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SEC Revises (and Weakens) Climate Disclosure Rules

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by  Patrick Paul; Shawane Lee; John Habib

On March 6, 2024, the U.S. Securities and Exchange Commission (SEC) adopted final climate disclosure rules sparking a range of reactions within the business and environmental communities. These changes represent a significant shift in the regulatory landscape for public companies, particularly regarding the reporting of climate-related risks and emissions. The Final Rules, proposed in March 2022, will significantly impact disclosure requirements for public companies regarding their emissions.

One of the most notable changes in the revised rules is the removal of the requirement for companies to disclose U.S. E.P.A. Scope 3 emissions. This change has been welcomed by many in the business community, who argued that reporting on Scope 3 emissions, which include indirect emissions like those from supply chains, is often complex and resource-intensive. By eliminating this requirement, the SEC has eased the compliance burden on companies, allowing them to focus on more material and actionable disclosures.

Another key change is the move from a principles-based approach to a more prescriptive one. While the original proposal encouraged companies to use frameworks like the Task Force on Climate-related Financial Disclosures as a guide, the final rules specify certain metrics and thresholds that must be reported. This shift has been criticized by some as overly restrictive, but others see it as providing much-needed clarity and consistency in reporting.

Overall, the revised rules have been met with a mixed response from the business community. While some welcome the clarity and reduced burden of compliance, others are concerned that the rules may not provide investors with a complete picture of a company’s climate-related risks and strategies. While pleased with the progress of the landmark climate disclosure rules, environmental groups nevertheless lament the omission of Scope 3 emission reporting from the final rule.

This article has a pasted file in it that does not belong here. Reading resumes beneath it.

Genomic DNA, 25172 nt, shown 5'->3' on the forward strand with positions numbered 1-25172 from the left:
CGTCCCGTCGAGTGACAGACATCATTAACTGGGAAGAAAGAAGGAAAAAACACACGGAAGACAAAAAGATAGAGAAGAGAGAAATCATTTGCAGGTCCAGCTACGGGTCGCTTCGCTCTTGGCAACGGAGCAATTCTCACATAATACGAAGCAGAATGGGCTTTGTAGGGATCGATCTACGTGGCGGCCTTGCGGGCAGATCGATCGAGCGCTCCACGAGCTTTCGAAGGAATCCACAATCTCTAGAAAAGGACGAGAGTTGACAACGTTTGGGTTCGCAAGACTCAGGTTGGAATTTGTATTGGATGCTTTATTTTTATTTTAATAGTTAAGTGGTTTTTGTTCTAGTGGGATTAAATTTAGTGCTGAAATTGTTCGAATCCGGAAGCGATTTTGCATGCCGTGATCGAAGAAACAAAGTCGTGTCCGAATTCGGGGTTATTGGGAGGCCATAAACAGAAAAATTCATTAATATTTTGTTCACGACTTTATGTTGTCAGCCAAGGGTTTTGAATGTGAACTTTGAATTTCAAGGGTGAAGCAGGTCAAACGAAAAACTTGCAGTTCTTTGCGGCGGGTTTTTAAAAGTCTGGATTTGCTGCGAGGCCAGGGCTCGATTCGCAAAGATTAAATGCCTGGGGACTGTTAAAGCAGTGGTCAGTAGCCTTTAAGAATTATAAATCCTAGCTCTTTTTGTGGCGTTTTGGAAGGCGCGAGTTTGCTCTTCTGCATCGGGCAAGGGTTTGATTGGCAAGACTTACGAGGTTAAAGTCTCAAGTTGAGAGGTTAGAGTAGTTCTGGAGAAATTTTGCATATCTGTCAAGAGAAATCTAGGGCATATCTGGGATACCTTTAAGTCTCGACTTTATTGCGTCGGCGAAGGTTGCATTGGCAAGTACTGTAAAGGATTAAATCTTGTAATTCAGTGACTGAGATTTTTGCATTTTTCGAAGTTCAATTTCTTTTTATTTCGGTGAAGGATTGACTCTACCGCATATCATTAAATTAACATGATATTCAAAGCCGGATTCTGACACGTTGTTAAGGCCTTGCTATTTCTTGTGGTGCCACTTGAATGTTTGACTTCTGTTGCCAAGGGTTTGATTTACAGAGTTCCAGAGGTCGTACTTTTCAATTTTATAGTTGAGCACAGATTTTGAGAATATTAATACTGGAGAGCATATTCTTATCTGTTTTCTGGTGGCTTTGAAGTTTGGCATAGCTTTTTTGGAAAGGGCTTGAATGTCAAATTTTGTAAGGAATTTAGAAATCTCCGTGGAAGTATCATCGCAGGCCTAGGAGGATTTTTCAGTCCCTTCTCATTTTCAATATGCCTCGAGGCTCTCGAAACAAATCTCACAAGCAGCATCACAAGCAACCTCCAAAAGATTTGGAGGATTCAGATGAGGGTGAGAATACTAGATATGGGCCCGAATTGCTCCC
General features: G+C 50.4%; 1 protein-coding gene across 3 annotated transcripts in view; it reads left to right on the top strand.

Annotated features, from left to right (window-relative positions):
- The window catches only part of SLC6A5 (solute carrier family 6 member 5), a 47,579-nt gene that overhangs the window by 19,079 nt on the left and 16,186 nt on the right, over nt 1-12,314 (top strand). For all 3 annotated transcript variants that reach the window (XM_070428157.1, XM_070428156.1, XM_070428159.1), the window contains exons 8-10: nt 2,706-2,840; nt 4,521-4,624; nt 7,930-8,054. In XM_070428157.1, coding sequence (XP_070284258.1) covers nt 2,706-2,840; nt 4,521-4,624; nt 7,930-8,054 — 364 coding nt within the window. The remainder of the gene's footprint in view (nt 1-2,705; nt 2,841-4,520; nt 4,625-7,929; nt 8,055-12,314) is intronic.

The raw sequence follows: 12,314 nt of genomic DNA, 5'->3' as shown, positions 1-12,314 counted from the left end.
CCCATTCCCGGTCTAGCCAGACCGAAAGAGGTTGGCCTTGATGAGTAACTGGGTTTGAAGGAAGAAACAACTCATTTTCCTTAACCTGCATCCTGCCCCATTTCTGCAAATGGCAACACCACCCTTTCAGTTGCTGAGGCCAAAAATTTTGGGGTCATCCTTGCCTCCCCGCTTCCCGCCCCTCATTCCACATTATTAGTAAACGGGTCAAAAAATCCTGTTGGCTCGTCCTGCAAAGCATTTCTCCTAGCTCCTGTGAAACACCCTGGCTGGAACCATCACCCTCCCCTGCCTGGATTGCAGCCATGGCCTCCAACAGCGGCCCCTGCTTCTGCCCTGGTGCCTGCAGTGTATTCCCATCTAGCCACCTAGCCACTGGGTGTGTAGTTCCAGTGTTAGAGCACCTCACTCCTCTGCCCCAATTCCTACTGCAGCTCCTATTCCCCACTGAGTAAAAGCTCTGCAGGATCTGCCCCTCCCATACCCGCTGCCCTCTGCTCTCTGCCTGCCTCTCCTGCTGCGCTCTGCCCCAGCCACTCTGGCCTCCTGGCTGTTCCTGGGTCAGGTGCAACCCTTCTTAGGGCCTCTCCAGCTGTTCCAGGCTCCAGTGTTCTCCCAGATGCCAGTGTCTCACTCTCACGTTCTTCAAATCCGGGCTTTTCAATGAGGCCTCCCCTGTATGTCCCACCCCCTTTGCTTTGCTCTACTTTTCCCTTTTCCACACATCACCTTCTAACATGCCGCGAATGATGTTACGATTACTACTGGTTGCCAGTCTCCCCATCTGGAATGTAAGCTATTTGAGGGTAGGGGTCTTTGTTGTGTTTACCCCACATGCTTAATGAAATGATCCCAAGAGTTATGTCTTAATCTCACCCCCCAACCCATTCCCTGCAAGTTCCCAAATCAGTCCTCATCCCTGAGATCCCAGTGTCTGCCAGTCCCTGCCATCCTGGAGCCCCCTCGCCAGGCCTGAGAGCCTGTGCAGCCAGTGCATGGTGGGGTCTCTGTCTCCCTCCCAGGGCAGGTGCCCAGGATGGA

Despite these concerns, the SEC’s revisions represent a step forward in balancing the need for transparency with the practical realities faced by businesses. The SEC maintains that these final rules represent its best efforts at responding to investors’ demand for more consistent, comparable, and reliable information about the financial effects of climate-related risks on a registrant’s operations and the management of those risks while balancing concerns about mitigating the associated costs of the rules.

As the business community continues to adapt to these new disclosure requirements, there is an opportunity for companies to not only meet regulatory obligations but also demonstrate leadership in addressing climate change. By providing meaningful and transparent disclosures, companies can enhance their reputation, build trust with investors, and contribute to a more sustainable future.